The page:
Malaria is rarely diagnosed in West Virginia, however it must be considered as part in the differential of any febrile patient immigrating or returning from an endemic region. Malaria is a protozoan infection caused by the parasite Plasmodium. Four species of Plasmodium (falciparum, vivax, ovale, and malariae) cause the majority of infections in humans, with recent recognition of a new potential human species, the simian pathogen, P knowles. Malaria is most commonly transmitted by the bite of the female Anopheles mosquito, but can be transmitted via blood transfusions and acquired congenitally via transplacental or peripartum infection. Once acquired, Plasmodium undergoes a complex life cycle, typically resulting in an acute febrile illness 1-2 weeks after transmission, associated with rigors, chills and temperatures up to 40°C. Ruptured schizonts in the erythrocytic cycle of the human blood stage result in fever, which characteristically occurs every 48 hours (P. falciparum, P vivax, P ovale) and every 72 hours (P. malariae).

The susceptibility of a person to P. falciparum malaria is partly determined by the level of immunity; pregnant women have been shown to have a risk of severe malaria that is three times as high as that among non-pregnant women [1]. Elucidation of the immunologic alterations and adaptations that occur during pregnancy suggests that older concepts of pregnancy as a state of systemic immunosuppression are oversimplified; instead pregnancy may be viewed as a modulated immunologic condition, not a state of immunosuppression. Decreases in adaptive immunity seen in later stages of pregnancy with diminished numbers and function of CD4+, CD8+, and natural killer cells could affect antiviral, antifungal, or antiparasitic responses and delay clearance of the offending microorganism. Pregnancy thus may lead to an increased risk of mortality in malaria from higher degrees of parasitemia, in part due to this altered immune response to hormonal, immunological and hematological changes. Furthermore, the placenta is an active immunologic site, capable of interacting with and demonstrating a tropism of specific pathogens (e.g., listeria or P. falciparum); P. falciparum parasites selectively accumulate in the placenta. Syncytiotrophoblastic chondroitin sulfate A (CSA) and hyaluronic acid have been identified as adhesion molecules for parasite attachment to placental cells. While CD36 cells are the main endothelial receptor in the vasculature system, P. falciparum membrane protein-1 (PfEMP1) variants bind to CSA, but not CD36 in the placenta [1,2]. Lack of immunity to PfEMP-1 variants during pregnancy, may leave a woman highly susceptible to new infection from malaria, which may be less severe if there has been previous exposure to CSA binding of parasites. Placental infection from malaria elicits the production of inflammatory cytokines which activates the maternal immune system and may lead to placental damage and miscarriage or preterm labor, intrauterine growth retardation, anemia, or stillbirth [3].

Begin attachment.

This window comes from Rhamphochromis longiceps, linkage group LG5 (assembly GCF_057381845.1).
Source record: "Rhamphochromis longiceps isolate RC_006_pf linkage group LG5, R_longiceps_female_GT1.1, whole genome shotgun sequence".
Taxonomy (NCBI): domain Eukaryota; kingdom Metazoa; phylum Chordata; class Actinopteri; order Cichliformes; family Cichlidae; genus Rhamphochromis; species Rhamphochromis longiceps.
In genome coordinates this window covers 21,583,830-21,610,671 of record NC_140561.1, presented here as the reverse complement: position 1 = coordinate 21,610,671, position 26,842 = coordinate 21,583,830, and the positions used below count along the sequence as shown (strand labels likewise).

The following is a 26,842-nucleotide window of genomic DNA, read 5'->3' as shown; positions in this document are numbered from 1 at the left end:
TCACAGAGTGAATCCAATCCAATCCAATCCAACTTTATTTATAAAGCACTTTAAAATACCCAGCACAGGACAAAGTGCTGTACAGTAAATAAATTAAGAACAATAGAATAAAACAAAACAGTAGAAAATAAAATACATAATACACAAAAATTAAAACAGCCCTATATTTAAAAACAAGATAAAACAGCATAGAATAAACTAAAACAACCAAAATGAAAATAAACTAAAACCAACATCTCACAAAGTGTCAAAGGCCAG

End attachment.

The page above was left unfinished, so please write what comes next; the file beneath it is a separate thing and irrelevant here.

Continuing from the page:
Preventative strategies with perinatal care and education along with mosquito nets are a very important part of maternal care in endemic areas [4,5]. Intermittent preventive treatment with suphadoxin-pyrimethamine in certain parts of the world has also shown to help prevent malaria in pregnancy [4]. Treatment of malaria in pregnancy includes chloroquine to treat uncomplicated malaria caused by all species, unless there is concern about P. falciparum chloroquine-resistant species. When P. falciparum chloroquine-resistance is suspected, mefloquine or a combination of oral quinine and intravenous clindamycin is recommended [6]. Prompt recognition, diagnosis, and treatment of malaria in a pregnant woman is vital for the successful outcome for mother and child.